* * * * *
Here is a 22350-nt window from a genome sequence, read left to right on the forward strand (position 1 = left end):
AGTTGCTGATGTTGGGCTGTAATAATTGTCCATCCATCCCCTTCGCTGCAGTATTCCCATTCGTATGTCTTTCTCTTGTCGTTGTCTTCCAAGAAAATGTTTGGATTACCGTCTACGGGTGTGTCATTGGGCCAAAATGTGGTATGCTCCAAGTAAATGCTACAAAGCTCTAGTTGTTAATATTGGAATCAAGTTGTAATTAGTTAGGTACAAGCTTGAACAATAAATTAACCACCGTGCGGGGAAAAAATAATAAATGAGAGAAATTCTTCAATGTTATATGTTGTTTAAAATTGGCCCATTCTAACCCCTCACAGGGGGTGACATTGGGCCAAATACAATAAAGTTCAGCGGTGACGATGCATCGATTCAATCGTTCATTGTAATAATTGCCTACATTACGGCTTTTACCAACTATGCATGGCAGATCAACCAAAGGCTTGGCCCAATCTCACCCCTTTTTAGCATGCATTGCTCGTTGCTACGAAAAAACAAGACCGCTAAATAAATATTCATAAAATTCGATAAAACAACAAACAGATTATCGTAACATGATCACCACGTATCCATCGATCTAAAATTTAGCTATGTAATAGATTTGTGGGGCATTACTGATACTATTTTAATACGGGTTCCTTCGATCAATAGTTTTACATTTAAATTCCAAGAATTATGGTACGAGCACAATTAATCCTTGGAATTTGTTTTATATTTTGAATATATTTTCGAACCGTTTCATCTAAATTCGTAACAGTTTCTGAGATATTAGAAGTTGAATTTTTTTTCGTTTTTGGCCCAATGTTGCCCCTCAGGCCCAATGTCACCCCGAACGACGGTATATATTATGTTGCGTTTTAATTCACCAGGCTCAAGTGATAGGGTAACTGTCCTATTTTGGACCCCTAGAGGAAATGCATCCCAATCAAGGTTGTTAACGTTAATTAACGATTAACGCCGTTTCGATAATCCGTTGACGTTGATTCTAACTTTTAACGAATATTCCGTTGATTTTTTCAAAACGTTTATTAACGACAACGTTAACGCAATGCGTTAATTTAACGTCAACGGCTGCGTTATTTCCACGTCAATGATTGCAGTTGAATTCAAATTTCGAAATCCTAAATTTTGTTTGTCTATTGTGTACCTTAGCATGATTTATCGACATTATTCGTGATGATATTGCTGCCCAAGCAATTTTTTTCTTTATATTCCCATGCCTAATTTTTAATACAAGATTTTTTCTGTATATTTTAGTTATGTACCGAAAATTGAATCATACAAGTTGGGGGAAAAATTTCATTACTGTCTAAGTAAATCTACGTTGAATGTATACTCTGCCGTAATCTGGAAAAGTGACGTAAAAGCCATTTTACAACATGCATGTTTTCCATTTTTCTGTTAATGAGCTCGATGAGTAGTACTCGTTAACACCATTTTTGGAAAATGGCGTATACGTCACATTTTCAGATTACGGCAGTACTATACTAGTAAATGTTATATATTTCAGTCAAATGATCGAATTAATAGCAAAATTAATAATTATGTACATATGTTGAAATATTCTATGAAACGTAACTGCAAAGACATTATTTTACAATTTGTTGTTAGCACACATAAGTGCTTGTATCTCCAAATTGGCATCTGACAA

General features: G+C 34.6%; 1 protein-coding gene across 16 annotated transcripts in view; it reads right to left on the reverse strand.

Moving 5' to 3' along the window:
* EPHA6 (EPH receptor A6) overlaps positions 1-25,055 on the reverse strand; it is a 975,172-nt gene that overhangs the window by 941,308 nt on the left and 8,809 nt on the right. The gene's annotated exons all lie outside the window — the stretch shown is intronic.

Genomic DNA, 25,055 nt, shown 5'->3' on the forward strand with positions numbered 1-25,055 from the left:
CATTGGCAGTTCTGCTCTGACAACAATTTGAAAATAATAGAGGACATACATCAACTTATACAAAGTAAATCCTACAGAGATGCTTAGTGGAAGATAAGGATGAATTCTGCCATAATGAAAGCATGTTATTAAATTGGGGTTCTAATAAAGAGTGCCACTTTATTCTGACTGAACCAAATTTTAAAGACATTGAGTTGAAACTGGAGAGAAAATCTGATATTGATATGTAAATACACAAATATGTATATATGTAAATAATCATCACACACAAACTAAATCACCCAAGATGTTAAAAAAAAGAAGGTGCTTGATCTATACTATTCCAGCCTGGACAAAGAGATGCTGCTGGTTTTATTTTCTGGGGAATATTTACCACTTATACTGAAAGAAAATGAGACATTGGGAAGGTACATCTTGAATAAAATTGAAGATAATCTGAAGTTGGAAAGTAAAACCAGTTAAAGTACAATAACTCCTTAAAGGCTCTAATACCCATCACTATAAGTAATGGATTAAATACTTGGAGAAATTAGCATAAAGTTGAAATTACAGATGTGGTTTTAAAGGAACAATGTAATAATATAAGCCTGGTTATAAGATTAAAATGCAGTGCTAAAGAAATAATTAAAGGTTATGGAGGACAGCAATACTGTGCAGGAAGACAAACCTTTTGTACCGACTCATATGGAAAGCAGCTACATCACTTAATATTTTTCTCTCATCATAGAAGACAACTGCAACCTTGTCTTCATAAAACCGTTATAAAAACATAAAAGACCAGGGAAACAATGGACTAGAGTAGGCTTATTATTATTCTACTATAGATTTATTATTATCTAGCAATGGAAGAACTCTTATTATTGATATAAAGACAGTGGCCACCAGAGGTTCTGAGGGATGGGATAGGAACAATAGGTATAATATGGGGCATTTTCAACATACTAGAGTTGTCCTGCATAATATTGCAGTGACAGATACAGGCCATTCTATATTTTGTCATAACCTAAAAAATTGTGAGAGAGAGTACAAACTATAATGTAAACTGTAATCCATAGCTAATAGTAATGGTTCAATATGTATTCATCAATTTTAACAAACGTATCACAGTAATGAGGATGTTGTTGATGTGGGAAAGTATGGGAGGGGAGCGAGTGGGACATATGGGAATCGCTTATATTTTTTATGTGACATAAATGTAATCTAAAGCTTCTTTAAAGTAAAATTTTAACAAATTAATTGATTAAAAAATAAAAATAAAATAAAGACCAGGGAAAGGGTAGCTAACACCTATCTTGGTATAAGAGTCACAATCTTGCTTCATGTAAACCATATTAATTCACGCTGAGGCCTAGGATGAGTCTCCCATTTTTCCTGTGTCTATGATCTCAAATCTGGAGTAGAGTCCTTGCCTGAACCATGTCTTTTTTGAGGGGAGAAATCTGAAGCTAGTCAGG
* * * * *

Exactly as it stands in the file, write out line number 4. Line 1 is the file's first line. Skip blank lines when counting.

Moving 5' to 3' along the window: